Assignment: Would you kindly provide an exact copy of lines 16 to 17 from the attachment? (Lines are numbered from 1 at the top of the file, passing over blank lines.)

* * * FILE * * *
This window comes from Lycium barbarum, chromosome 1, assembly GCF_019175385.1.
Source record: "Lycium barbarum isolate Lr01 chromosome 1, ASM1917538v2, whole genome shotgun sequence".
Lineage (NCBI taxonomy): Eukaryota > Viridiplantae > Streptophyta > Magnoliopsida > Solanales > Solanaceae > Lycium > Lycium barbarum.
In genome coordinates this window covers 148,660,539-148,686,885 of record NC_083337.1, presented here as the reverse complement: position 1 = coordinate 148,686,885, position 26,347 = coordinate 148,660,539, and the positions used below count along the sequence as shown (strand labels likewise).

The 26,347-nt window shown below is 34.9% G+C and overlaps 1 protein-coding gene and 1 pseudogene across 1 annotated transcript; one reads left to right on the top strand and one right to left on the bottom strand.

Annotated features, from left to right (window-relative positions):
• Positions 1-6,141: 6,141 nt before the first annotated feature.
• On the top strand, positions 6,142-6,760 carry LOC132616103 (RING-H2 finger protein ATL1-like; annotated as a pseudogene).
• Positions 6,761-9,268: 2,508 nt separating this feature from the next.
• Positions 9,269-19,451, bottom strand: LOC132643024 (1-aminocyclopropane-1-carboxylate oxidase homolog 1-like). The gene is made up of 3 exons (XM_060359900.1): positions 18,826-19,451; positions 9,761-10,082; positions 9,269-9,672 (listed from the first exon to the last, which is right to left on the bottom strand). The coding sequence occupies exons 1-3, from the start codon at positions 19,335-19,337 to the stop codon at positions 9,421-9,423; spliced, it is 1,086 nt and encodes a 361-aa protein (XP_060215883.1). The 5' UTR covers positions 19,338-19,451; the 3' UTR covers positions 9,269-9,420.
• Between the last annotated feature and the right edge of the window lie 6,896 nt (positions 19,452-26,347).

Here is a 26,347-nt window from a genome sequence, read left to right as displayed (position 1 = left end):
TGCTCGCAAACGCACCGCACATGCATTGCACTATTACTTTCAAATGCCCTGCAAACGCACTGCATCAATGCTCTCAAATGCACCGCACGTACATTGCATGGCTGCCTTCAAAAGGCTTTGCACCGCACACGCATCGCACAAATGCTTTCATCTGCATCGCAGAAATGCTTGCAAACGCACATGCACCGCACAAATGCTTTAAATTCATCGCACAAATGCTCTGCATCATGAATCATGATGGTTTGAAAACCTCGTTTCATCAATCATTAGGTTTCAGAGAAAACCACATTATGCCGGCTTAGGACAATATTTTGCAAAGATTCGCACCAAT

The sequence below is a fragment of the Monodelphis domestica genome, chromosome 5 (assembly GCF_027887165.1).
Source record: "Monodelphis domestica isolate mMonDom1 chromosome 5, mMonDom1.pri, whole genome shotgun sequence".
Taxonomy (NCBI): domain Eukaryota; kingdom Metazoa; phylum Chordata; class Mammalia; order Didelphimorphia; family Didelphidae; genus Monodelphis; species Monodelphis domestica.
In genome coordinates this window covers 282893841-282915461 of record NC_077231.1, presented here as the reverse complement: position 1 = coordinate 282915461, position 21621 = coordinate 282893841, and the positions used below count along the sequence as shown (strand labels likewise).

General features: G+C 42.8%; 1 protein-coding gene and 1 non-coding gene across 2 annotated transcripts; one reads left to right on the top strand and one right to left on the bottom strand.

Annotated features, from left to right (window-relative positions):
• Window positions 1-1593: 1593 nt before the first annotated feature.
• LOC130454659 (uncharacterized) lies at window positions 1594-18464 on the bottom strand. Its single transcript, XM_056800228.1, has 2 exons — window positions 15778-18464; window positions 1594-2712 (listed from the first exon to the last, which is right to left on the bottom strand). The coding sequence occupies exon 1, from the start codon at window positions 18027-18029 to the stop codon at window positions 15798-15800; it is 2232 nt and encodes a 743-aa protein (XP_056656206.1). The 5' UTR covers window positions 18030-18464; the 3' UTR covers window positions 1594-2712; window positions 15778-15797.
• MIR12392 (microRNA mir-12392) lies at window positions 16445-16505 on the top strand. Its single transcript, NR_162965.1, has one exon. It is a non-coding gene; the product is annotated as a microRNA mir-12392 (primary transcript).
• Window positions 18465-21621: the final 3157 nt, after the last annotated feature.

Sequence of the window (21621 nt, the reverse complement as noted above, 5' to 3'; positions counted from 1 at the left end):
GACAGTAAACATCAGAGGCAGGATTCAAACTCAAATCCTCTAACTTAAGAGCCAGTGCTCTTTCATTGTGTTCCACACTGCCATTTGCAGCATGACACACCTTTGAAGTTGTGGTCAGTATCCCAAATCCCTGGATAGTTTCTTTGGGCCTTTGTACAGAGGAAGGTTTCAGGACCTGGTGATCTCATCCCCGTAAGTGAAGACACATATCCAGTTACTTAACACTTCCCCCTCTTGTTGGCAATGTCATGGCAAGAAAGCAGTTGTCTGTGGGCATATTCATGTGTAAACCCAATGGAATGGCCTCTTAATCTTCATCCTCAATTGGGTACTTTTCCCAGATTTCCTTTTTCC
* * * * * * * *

Taxonomy (NCBI): domain Eukaryota; kingdom Metazoa; phylum Chordata; class Mammalia; order Didelphimorphia; family Didelphidae; genus Monodelphis; species Monodelphis domestica.
In genome coordinates this window covers 282893841-282915461 of record NC_077231.1, presented here as the reverse complement: position 1 = coordinate 282915461, position 21621 = coordinate 282893841, and the positions used below count along the sequence as shown (strand labels likewise).